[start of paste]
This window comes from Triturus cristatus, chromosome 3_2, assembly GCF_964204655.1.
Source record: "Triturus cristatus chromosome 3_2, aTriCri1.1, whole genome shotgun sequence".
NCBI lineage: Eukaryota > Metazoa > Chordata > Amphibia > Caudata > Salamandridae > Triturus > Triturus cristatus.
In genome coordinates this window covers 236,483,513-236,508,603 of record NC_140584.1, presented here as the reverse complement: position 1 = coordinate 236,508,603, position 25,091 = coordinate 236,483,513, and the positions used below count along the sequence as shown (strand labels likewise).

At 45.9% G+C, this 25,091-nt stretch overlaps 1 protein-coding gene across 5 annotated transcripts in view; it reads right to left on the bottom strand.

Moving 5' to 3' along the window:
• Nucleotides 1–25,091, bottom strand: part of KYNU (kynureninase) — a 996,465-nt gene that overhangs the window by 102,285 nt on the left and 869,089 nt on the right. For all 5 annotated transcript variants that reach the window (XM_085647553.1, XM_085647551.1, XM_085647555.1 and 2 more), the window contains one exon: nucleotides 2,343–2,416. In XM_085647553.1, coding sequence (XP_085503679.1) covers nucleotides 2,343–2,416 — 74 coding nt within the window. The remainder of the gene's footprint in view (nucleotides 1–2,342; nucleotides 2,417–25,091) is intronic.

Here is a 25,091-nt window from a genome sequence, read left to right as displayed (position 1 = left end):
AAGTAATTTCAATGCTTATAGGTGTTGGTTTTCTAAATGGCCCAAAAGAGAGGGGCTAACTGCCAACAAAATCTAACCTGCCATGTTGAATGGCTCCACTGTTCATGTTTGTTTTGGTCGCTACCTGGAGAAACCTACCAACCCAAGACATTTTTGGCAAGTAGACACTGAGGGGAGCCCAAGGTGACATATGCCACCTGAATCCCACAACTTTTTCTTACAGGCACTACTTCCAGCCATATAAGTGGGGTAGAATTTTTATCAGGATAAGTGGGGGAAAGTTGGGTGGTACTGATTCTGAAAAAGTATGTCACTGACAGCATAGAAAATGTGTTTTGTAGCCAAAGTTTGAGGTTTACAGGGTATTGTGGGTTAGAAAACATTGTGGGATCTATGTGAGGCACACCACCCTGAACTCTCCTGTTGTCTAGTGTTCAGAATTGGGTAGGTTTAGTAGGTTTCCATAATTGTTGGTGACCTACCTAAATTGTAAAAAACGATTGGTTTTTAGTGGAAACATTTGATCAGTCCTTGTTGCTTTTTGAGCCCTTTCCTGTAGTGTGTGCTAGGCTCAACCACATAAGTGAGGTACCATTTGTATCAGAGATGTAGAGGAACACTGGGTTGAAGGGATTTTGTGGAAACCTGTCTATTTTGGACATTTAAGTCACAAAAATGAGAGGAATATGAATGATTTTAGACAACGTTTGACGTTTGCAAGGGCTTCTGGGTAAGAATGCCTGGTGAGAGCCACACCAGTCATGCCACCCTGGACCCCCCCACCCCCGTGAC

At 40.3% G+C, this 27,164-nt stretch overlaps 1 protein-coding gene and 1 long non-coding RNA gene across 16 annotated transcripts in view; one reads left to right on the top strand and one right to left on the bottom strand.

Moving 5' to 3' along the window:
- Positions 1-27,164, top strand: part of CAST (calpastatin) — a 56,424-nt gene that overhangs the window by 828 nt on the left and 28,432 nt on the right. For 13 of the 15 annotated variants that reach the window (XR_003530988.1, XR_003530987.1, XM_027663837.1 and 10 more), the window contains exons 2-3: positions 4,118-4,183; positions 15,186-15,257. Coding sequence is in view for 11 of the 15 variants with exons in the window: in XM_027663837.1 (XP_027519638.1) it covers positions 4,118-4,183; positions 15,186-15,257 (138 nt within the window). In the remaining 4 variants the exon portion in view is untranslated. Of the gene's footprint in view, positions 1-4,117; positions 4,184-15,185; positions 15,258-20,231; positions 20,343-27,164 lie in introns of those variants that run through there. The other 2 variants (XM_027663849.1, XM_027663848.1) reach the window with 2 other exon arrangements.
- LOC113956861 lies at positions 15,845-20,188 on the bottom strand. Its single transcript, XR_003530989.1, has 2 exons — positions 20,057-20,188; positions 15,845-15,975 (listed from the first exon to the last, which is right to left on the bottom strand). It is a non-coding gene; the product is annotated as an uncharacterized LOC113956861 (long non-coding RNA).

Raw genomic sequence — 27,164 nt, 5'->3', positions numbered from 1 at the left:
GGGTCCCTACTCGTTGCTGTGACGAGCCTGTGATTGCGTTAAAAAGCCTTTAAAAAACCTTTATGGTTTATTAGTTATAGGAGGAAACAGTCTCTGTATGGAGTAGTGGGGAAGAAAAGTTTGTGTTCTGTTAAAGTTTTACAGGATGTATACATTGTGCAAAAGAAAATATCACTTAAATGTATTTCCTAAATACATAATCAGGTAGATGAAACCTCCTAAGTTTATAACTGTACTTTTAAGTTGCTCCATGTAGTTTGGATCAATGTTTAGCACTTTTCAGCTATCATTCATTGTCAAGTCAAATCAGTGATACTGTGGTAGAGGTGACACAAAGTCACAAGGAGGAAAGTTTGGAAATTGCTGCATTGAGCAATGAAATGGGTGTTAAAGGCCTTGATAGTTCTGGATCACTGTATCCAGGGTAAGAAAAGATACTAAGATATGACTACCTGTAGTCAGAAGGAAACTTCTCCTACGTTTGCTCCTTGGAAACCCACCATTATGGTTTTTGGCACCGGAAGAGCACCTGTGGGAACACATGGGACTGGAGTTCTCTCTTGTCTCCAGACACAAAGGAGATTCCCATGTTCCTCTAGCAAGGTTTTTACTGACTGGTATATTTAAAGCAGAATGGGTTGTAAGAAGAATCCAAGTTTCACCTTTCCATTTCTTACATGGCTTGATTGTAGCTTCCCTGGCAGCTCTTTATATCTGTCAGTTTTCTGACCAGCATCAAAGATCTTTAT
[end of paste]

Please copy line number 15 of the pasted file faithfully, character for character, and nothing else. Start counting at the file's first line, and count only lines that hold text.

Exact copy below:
GGGTCCCTACTCGTTGCTGTGACGAGCCTGTGATTGCGTTAAAAAGCCTTTAAAAAACCTTTATGGTTTATTAGTTATAGGAGGAAACAGTCTCTGTATGGAGTAGTGGGGAAGAAAAGTTTGTGTTCTGTTAAAGTTTTACAGGATGTATACATTGTGCAAAAGAAAATATCACTTAAATGTATTTCCTAAATACATAATCAGGTAGATGAAACCTCCTAAGTTTATAACTGTACTTTTAAGTTGCTCCATGTAGTTTGGATCAATGTTTAGCACTTTTCAGCTATCATTCATTGTCAAGTCAAATCAGTGATACTGTGGTAGAGGTGACACAAAGTCACAAGGAGGAAAGTTTGGAAATTGCTGCATTGAGCAATGAAATGGGTGTTAAAGGCCTTGATAGTTCTGGATCACTGTATCCAGGGTAAGAAAAGATACTAAGATATGACTACCTGTAGTCAGAAGGAAACTTCTCCTACGTTTGCTCCTTGGAAACCCACCATTATGGTTTTTGGCACCGGAAGAGCACCTGTGGGAACACATGGGACTGGAGTTCTCTCTTGTCTCCAGACACAAAGGAGATTCCCATGTTCCTCTAGCAAGGTTTTTACTGACTGGTATATTTAAAGCAGAATGGGTTGTAAGAAGAATCCAAGTTTCACCTTTCCATTTCTTACATGGCTTGATTGTAGCTTCCCTGGCAGCTCTTTATATCTGTCAGTTTTCTGACCAGCATCAAAGATCTTTAT